But it brought me back to where I started: in awe of the way social phenomena like our politics ultimately shape the inner workings of our cells. And here’s why it matters to me now more than ever. When I ran, I believed that political power was sufficient to reshape the facts on the ground that rob millions of people of the basic means of a dignified life. Though I still believe a progressive, people-centered politics is necessary, I no longer believe it to be sufficient.
In a democracy, political power rests in the hearts and minds of The People. And as I made my way between coasts and farm towns, city halls and living rooms across Michigan, I came to appreciate that culture—the complex system that emerges of our beliefs, our values, and yes, our knowledge—dictates our politics. Shaping that culture matters.
Since my campaign, I’ve tried to shape that culture within my limited capacity. My aim has been to educate and opine on the way that the bad—and often mean-spirited—decisions we make about how to treat each other inform the bad decisions our cells make: how society shapes our health and how that, in turn shapes our society. Of course, I could not know that two years into this work, the US would be hit by the worst pandemic in over a century that seems to make my point for me every day.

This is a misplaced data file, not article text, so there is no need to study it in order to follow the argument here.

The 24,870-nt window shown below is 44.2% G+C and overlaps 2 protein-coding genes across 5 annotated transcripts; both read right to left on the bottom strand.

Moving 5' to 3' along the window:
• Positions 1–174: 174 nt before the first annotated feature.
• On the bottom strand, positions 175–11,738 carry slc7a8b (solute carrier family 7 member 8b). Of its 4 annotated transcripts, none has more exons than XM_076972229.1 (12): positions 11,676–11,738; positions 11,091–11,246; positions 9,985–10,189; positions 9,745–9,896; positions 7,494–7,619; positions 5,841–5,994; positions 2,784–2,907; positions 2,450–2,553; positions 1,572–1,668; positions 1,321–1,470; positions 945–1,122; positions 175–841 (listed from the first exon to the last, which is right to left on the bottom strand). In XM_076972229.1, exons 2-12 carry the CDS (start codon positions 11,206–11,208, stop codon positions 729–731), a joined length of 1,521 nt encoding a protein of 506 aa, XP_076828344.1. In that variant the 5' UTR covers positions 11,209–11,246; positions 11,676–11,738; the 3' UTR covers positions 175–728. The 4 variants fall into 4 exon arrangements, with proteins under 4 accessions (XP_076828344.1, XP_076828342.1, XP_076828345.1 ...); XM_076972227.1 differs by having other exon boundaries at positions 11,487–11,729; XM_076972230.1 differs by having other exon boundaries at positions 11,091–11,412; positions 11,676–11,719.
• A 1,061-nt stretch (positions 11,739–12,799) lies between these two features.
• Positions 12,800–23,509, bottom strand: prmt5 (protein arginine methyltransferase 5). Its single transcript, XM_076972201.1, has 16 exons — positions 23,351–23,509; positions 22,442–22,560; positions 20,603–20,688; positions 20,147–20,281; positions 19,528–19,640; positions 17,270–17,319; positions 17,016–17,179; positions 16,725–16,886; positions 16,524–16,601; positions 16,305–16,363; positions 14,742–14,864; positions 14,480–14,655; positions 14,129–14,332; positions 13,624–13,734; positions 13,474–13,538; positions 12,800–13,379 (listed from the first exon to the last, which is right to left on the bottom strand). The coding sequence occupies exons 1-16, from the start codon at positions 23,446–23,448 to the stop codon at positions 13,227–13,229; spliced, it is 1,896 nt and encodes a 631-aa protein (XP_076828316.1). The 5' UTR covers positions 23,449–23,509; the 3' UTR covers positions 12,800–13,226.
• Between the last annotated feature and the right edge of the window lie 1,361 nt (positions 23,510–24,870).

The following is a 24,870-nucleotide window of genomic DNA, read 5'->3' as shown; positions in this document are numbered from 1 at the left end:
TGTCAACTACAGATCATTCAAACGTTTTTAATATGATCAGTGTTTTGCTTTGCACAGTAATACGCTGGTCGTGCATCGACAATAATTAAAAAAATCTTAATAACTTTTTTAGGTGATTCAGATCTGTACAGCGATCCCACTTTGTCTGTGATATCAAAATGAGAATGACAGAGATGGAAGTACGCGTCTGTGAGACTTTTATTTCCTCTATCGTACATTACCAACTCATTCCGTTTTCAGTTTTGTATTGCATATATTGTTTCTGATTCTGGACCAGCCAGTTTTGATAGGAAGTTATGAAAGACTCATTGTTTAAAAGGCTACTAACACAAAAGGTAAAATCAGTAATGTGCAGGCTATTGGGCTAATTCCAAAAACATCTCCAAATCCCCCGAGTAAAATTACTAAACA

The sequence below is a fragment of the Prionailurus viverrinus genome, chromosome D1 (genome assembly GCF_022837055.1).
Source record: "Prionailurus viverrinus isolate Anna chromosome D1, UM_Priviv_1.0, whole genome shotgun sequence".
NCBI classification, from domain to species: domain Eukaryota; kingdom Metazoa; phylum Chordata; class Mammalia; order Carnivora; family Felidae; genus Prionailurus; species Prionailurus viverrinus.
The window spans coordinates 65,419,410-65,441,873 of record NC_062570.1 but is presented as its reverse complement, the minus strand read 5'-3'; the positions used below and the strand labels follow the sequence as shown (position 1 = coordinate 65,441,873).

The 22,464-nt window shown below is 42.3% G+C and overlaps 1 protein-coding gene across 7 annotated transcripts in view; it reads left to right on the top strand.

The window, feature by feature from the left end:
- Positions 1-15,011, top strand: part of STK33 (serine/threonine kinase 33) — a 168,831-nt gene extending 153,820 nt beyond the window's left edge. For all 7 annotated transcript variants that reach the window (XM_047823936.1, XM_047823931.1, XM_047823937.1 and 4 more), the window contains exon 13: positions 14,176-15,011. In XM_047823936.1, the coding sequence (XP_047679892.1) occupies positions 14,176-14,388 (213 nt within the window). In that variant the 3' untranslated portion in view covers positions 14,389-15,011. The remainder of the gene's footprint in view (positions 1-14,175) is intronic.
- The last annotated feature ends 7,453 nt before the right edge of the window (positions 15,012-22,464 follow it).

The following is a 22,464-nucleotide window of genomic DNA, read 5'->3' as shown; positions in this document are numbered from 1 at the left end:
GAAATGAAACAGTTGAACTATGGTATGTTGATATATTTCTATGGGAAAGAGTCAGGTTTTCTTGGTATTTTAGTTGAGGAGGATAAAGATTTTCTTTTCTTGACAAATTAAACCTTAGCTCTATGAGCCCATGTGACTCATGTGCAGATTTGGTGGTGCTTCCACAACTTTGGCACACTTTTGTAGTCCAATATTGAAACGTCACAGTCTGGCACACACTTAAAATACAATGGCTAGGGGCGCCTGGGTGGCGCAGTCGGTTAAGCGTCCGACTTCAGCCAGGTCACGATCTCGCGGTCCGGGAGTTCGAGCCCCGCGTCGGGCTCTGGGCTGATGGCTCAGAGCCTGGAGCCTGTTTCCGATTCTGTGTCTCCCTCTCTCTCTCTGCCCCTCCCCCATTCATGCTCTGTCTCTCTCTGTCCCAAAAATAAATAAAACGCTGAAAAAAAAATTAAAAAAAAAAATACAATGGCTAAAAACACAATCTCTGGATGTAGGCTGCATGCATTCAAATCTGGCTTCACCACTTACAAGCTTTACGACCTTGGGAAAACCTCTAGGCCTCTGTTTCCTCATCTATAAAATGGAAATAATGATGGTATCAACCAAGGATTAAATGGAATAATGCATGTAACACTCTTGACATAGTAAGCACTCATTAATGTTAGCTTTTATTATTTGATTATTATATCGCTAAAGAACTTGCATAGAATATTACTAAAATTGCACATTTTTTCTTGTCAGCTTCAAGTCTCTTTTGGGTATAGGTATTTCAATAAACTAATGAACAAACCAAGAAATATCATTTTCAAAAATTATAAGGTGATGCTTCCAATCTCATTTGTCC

Though I deeply appreciate the various platforms from which I’ve been privileged to share my thoughts on television, via podcast, or in books, I’ve found that I don’t always have the space to fully develop a line of reasoning that brings to bear the different facets of my training and experience in real time with a tighter, more intimate and committed community. We aren’t used to hearing about our health and our politics in one conversation, let alone from one person. And yet I believe that it is the fusing of these things that matters most right now. The COVID-19 pandemic is teaching us lessons every day about how health is political, and about how the downstream consequences of politics shape our health every day. And yet we remain, at times, dreadfully obstinate to this fact—even as hundreds of thousands of lives are lost, and countless more livelihoods, because of it.